3. Clubbed Nails
Nail clubbing, or digital clubbing, is a condition that gradually occurs over a number of years. The tips of the fingers progressively become enlarged. As the fingertips change in shape, the fingernails adapt and begin to curve over the fingertips. This condition may occur due to low levels of oxygen in the blood, leading to decreased oxygen supply to the fingertips. Therefore, clubbed nails may indicate lung disease. Clubbed nails may also be a sign of diseases such as inflammatory bowel disease, liver disease, AIDS, and heart disease. Treatment for nail clubbing will depend on the underlying condition.
2. Pitted Nails
Nail pitting refers to tiny dents or craters in the surface of the nail plate. This condition can be a sign of autoimmune disorders such as psoriasis or alopecia areata. Alopecia areata is a skin condition in which your immune system attacks healthy hair follicles, resulting in hair loss. Reiter’s syndrome is another condition that may cause pitted nails. Reiter’s syndrome is reactive arthritis, a rare disorder in which infections in parts of your body such as the gastrointestinal or urinary tracts trigger arthritis in your joints. In addition to joint pain, this condition can cause inflammation of muscles and tendons, swollen fingers and toes, and skin problems.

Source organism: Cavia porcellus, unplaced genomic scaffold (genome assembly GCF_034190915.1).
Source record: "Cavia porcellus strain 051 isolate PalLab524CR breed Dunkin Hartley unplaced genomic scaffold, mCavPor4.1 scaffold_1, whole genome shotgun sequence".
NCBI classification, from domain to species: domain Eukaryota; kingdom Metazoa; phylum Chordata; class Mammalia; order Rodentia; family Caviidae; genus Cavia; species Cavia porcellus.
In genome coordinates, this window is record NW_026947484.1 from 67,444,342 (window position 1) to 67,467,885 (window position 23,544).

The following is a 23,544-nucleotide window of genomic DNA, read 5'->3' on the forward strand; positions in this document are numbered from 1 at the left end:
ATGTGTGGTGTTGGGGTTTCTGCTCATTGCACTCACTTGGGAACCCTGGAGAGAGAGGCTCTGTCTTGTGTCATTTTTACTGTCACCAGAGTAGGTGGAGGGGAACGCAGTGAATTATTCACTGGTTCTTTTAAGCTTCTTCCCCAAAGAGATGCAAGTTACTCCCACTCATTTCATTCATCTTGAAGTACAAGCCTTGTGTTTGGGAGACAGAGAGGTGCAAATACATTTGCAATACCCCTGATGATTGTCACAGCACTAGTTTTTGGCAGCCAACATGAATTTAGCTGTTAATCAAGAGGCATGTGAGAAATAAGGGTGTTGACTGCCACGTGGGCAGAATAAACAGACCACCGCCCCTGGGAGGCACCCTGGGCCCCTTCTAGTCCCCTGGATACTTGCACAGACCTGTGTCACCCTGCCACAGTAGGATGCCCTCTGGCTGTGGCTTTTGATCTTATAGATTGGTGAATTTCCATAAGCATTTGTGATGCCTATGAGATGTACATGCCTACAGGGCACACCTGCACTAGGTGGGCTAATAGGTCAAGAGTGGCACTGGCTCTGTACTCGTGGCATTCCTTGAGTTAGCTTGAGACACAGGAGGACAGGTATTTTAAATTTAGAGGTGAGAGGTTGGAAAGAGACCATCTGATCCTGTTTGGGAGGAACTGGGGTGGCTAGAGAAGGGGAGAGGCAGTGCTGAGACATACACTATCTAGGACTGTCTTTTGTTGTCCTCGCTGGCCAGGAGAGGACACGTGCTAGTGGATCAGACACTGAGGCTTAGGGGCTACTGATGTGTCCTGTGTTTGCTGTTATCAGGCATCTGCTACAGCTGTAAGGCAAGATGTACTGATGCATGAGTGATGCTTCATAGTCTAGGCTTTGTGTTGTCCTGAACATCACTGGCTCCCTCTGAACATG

1. Spoon Nails
The term spoon nails refers to nails in which the edges of the nails have lifted up from the nail bed. This results in fingernails that look like little cups or scoops. Spoon nails, or koilonychia, may be indicators of iron deficiency, anemia, heart disease, or hypothyroidism. Iron is necessary for energy, growth, immunity, red blood cell formation, and wound healing. Beans, dark green vegetables, meats, and poultry are good sources of this essential nutrient. Whole grains and fortified breads and cereals also contain the iron your body needs.